Here in Hakuba, the end of February tends to mark the conclusion of powder season and the beginning of spring. With the forecast looking decidedly unwinter-like for a couple of weeks, we rallied a crew to journey north in hopes of just a little bit more Japow.
The trip started with an early wake up and a three hour drive to Niigata, a city in Central Honshu on the Sea of Japan. From there we jumped on an eighteen hour car ferry up to Tomakumai, on Japan’s northern island of Hokkaido. After another early wake up on the ferry, we drove onto Hokkaido to find that our hopes to extend winter had been confirmed: it was really damn cold, and kind of snowing.
Our first stop on Hokkaido was the ski resort of Furano. Thanks to Patrick Fux, our fearless leader, Swiss organizer, and Powdermaniac, we were hooked up with some seriously swanky accommodation at the Prince Hotel. For a dirtbag like me, this was really a treat.
While in Furano, we were treated to a pretty good storm, leaving us with almost two feet of fresh. It was the real blower too, just like in the movies. At this point we were all pretty sold on Hokkaido.
After a few days of powder skiing at Furano, we did a day trip to Kurodake. On an island covered in flat, boring terrain, Kurodake is the exception. This place has an abundance of big, steep terrain, accessed by a single tram, that is pretty clearly intended for summer use. Unfortunately for us, our timing was off to enjoy what Kurodake has to offer. We had fairly stormy conditions, and the snowpack was absolute crap – a foot of old condensed powder sitting on two feet of facets. I certainly intend on revisiting Kurodake in better conditions some day. If anyone has more experience with this place, I’d love to hear it.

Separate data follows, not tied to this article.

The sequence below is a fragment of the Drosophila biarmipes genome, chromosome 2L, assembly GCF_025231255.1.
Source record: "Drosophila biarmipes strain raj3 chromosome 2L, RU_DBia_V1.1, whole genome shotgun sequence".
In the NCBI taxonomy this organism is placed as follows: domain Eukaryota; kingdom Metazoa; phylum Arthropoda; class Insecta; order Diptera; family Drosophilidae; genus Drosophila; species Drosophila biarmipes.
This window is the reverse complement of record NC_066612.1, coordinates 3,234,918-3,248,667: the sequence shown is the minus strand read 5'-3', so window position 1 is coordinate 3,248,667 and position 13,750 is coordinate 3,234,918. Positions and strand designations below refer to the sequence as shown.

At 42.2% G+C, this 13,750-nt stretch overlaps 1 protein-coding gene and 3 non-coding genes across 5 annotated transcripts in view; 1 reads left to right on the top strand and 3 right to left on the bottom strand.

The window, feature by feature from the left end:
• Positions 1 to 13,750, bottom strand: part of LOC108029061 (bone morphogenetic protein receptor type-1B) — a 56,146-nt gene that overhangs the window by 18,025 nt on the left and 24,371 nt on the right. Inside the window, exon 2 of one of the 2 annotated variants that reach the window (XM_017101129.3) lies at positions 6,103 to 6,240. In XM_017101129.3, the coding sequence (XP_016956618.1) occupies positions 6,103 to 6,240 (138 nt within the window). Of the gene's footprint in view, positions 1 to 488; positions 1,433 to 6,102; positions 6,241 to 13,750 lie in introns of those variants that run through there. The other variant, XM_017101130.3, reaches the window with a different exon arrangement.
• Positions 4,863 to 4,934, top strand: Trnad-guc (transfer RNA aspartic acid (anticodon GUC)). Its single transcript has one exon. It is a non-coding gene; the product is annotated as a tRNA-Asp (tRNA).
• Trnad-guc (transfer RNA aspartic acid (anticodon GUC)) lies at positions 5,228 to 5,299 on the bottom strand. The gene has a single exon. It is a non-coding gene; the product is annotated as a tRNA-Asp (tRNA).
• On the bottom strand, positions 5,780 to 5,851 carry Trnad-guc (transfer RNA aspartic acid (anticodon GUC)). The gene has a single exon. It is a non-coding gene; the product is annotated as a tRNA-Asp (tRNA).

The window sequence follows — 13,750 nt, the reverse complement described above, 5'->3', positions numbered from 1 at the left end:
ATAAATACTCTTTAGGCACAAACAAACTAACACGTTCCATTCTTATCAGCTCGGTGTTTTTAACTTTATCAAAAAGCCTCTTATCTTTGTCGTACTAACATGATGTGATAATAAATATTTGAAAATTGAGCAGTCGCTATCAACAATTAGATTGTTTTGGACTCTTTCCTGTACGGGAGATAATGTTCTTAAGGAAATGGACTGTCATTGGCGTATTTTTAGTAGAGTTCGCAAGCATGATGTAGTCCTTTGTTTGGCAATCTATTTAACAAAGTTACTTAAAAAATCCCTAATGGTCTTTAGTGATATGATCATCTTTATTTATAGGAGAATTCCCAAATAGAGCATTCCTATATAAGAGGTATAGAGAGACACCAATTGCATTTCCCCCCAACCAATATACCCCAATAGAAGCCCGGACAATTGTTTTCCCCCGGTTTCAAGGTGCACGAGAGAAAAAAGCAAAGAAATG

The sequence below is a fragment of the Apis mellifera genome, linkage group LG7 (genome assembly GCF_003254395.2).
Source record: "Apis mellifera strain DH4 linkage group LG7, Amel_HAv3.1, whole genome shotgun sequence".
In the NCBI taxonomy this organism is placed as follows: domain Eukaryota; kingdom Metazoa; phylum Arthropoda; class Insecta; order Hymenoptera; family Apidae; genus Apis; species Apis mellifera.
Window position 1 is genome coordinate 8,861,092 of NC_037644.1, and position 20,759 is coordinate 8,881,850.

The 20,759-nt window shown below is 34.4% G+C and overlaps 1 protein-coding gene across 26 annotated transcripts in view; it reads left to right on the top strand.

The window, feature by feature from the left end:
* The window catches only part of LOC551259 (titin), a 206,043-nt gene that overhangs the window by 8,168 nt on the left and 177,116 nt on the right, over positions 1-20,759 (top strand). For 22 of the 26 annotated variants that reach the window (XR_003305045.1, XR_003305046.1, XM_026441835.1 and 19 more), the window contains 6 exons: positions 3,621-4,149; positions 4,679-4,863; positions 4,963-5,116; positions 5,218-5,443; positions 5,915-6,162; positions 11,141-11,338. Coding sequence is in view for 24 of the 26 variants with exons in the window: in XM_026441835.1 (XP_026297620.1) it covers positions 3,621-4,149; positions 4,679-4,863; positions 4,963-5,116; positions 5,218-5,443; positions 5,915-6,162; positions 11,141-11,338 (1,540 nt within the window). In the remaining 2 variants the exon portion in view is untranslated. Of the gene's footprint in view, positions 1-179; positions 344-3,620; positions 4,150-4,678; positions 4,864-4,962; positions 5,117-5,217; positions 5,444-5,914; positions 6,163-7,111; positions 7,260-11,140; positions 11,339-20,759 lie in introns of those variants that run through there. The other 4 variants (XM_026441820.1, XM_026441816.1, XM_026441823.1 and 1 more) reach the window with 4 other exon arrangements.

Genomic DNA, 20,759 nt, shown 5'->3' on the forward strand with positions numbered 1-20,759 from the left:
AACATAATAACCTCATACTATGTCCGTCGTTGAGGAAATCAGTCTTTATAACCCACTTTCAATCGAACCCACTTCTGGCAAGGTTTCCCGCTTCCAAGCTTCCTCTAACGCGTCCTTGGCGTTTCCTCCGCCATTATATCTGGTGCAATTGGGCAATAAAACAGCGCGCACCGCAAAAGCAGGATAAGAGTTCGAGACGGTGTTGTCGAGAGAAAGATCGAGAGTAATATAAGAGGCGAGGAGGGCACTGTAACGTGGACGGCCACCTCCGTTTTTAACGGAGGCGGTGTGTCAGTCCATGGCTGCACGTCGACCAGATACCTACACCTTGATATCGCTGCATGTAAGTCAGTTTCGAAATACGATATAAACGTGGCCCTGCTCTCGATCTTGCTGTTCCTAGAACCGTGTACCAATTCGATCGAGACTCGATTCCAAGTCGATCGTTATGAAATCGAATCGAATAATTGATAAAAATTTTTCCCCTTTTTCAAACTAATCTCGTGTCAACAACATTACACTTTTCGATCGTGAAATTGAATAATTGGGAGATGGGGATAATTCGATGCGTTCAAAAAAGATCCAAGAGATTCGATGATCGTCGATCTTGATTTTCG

After Kurodake, we went for another day trip to a small resort called Kamui. This place was remarkable for two reasons. First, we received a short tour from the resort manager / badass, Mitsuiko Maeda. Maeda-san is 72 years old. He skis every single day that the resort is open. In the summer, he is on the resort cutting brush and maintaining trails (most of which he designed). We skied one run with him, which he hammered top to bottom, at a pace that had my quads burning. He was riding on a pair of Field Earth skis, which his son designs, that were completely concave in front of the boot (take that, DPS Spoon). The other cool thing about Kamui was the gondola lift line, the first genuinely challenging and easily lap-able inbounds run that I’ve seen in Japan. This zone is pictured below.
Our next stop on the trip was Niseko and the Black Diamond Lodge. As residents of the Hakuba Powder Lodge, the Black Diamond was interesting to see, as they are both the hub for backcountry skiers in their respective ski towns. We found Black Diamond to be fully deserving of its reputation as a backcountry mecca.
One of the most enjoyable aspects of skiing around Niseko were the avalanche barriers. We have them in Hakuba, but they aren’t built up into full on pillow lines the way they are on Hokkaido. These things really are just as much fun as they look.
After a week and a half in the north country, it was time to return to the rain. We drove back to Tomakumai, boarded the ferry, drove from Niigata, and finally arrived back home in Hakuba 30 hours later.
Unless otherwise noted, all photos are courtesy of Zach Paley. For more pictures, and for his take on the trip, visit his blog.
For even more stories and photos, visit Powdermania.com, as well as Powdermania’s Facebook page.